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    I agree with Tom. Might the spots just be incomplete fixing? I tend to find anyway, that T-max and Delta type films benefit from longer fixing than the instructions state. It seems to add a bit more bite to the contrast. I agree the faint negs sound like under development. If it was underexposure the maker's name and frame numbers would come up normal. As for washing water temperature. To avoid any danger of reticulation you can still drop the temp dramatically, but you need to do it very slowly. I fill the tank with water at 20c then run the hose very slowly for a few minutes until the tank drops to the temperature of the tap water and only then run it at normal speed. I give a final wash with a bit of wetting agent in water that has been twice through a chemical filter to remove chlorine, lime etc, again at tap temperature, which by then is what the film has got used to.

    David.
     
  13. jjstafford

    jjstafford Inactive

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    Given the clues my guess for the OP: Underdevelopment due to developer improperly mixed - water too cold to disolve so that it has precipitates in bottom of jug.

    Spots possibly due to bubbles from not rapping the tank.

    An aside: tabular films are very hard on fixer. It exhausts faster.
     
  14. Tom Hoskinson

    Tom Hoskinson Member

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    My own results agree. My practice is to test samples of the film I am working with in the fixer to determine the clearing time and fixing time required.

    I take a piece of exposed and undeveloped film, record the fixer temperature and place the film in the fixer, with agitation (room lights on) and record the amount of time required for the film to become transparent. I double the clearing time to determine the amount of fixing time for that film.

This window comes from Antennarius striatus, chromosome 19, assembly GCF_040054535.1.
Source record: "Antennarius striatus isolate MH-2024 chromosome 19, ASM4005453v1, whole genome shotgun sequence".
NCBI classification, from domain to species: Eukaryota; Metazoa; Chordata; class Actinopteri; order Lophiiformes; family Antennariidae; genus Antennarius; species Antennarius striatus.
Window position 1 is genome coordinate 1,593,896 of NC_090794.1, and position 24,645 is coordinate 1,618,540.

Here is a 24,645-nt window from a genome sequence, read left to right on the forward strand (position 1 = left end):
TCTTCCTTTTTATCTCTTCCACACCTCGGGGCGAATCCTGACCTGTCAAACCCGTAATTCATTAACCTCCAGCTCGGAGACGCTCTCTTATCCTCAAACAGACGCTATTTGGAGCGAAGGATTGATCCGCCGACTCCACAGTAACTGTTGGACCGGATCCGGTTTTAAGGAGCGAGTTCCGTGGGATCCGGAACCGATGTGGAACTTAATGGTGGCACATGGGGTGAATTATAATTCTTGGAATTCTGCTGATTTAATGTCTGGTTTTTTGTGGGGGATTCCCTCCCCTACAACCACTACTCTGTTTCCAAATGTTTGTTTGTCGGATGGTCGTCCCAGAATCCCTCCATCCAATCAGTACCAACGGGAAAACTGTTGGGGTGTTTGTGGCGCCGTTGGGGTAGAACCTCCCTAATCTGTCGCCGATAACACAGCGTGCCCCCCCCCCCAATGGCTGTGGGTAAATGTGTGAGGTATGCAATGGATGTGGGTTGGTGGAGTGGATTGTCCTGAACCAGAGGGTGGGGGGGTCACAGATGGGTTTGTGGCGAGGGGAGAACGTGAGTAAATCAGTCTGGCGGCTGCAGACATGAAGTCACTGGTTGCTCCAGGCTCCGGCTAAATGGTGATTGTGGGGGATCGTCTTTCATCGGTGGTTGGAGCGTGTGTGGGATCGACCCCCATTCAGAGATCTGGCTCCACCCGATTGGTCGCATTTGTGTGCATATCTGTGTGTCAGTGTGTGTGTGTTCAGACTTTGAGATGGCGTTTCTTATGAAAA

15. Quinten

    Quinten Member

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    Thanks for the tips lads.

    I am not sure how I recognise a tubulair film but I shoot with APX100 and Tmax, I've only had purple spots on the APX once after fixing 9 Tmax films with the same fixer. (I change the fixer after ten films)
    So I supose the Tmax is a tubulair film since that's the one being sensetive to the spots. I am using agfafix but will give the non hardening fixer one of you sugested a try.

    Though I think the temprature is the most likely cause for the purple spots, since I wash this cold.

    Michael: Your test already gave me the answer without doing it, I thought the leaks came from a bit of play between the back and the camera but since the exposure on the negs is always at the left it's more than likely the place where the slide goes in. I'll have it replaced.


    Thanks for all sugestions, I've got some things to work with now.

    cheers!
     
  16. Woolliscroft

    Woolliscroft Member

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    I do that too. I usually cut the narrow bit off the leader as I load the spiral and then fix that. It also gives you a measure of the state of a particular batch of fix. When the time starts to increase, it's time to mix another batch. Tabular films = T-max and Delta. Possibly others, but they are the ones I use.

    Do you rap the tank after agitation to get rid of bubbles? I tend to bang it down twice on the sink after each aggitation and you still need to do that while fixing.

    David.
     
  17. gnashings

    gnashings Inactive

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    yes, I didn't think of it earlier, but the temperatures of ALL your baths should be co-ordinated carefully. I have to admit, I am doing it the cheap way - I have a Wal-Mart thermometer that I put under the tap, check the temp, and then mix my chemicals once teh temp has stabilized.

    Like I said earlier, I have had problems with hardening fixers (Kodak), even after almost fanatical washing. My problems were, however, of a more consistent nature, ie. the whole negative had a purplish hue. The spots are the perplexing part. The upper recommended time for fixing in rapid fixer (Ilford) is 10 minutes - and I always tend to use that time with good results. Highly recommend the stuff.

    Also, the faint negs - could yo be more specific as to the nature of the "faintness"? Does it occur alone or always in tandem with the other problems?

    And I am glad i was not totally off the wall with my suggestions about your film back :smile:
     
  18. fhovie

    fhovie Subscriber

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    Tabular films include TMAX and Delta - The grain crystals are like flat little plateletts. Regular films have grain that is more 3 dimentional. The differences include; quicker contrast swings with changes in development time and smaller grain structure. I believe they are a development from color film inovations.